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Gallstones in pregnancy

David C Brooks, MD
Section Editors
Stanley W Ashley, MD
Vincenzo Berghella, MD
Deputy Editors
Wenliang Chen, MD, PhD
Vanessa A Barss, MD, FACOG


Gallstones are more common during pregnancy due to decreased gallbladder motility and increased cholesterol saturation of bile. In pregnant women with biliary colic, supportive care will lead to resolution of symptoms in most cases, but the symptoms frequently recur later in pregnancy. Some pregnant women will require an invasive procedure because of repeated attacks of biliary colic or because of complicated gallstone disease: acute cholecystitis, choledocholithiasis, cholangitis, or gallstone pancreatitis. After acute appendicitis, acute cholecystitis is the second most common nonobstetrical indication for surgery in pregnant women (table 1).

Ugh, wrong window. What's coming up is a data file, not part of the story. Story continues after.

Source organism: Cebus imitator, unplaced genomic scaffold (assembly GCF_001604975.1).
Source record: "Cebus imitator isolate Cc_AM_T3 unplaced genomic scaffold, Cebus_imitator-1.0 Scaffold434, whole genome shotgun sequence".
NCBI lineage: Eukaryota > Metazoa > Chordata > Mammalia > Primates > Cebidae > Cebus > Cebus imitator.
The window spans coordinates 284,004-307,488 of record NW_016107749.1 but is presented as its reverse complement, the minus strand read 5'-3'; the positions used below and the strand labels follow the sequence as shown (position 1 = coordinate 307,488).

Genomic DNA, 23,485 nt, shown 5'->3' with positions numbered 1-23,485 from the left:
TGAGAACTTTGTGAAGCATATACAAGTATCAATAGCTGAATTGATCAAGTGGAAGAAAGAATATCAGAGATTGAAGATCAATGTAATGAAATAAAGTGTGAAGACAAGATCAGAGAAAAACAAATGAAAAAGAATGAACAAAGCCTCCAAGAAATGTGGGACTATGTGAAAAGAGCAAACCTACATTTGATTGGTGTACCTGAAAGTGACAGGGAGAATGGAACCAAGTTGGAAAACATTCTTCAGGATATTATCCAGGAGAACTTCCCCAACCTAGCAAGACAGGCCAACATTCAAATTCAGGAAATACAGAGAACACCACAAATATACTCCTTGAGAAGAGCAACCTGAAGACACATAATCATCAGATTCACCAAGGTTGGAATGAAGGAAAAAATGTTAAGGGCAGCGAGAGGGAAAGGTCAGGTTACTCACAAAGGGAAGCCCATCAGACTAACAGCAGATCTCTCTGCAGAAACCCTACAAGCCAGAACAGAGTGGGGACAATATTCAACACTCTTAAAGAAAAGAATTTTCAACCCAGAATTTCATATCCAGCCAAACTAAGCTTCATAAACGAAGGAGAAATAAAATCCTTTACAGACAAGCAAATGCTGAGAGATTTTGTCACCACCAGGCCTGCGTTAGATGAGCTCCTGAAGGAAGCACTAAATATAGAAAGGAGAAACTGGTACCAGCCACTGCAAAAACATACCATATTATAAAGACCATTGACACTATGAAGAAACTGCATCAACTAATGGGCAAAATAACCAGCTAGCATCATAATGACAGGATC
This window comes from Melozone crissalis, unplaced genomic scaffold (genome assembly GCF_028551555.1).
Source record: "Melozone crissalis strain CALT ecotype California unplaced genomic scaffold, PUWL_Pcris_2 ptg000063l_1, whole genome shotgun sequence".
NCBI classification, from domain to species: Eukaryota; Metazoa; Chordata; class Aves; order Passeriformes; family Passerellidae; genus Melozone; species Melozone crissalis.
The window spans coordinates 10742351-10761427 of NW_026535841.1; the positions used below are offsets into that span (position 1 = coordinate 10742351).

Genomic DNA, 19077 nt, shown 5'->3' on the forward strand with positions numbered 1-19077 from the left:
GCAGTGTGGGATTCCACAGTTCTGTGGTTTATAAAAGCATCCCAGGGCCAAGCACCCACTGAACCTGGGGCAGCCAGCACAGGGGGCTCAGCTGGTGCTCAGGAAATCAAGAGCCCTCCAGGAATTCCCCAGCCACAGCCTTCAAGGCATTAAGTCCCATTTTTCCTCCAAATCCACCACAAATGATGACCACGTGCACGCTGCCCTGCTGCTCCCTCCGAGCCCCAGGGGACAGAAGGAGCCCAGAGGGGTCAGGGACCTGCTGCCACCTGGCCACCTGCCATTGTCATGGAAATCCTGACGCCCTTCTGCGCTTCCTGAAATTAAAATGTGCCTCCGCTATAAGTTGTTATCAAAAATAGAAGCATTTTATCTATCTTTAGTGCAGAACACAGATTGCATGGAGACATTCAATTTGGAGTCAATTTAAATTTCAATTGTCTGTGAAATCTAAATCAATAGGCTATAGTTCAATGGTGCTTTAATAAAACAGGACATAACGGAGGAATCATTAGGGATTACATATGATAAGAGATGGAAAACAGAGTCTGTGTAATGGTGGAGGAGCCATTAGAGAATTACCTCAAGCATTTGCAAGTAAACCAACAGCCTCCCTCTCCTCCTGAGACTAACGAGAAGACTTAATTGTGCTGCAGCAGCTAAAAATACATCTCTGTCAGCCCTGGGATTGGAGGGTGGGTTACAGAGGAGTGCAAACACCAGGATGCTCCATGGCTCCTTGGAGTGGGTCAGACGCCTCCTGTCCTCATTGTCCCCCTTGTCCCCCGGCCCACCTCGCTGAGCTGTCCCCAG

Issues related primarily to gallstones in pregnant women will be reviewed here. Detailed discussions on biliary disease in the nonpregnant population, which may also apply to pregnant women, are available separately.

(See "Epidemiology of and risk factors for gallstones".)

(See "Approach to the patient with incidental gallstones".)

(See "Uncomplicated gallstone disease in adults".)

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Literature review current through: Nov 2017. | This topic last updated: Jan 25, 2017.
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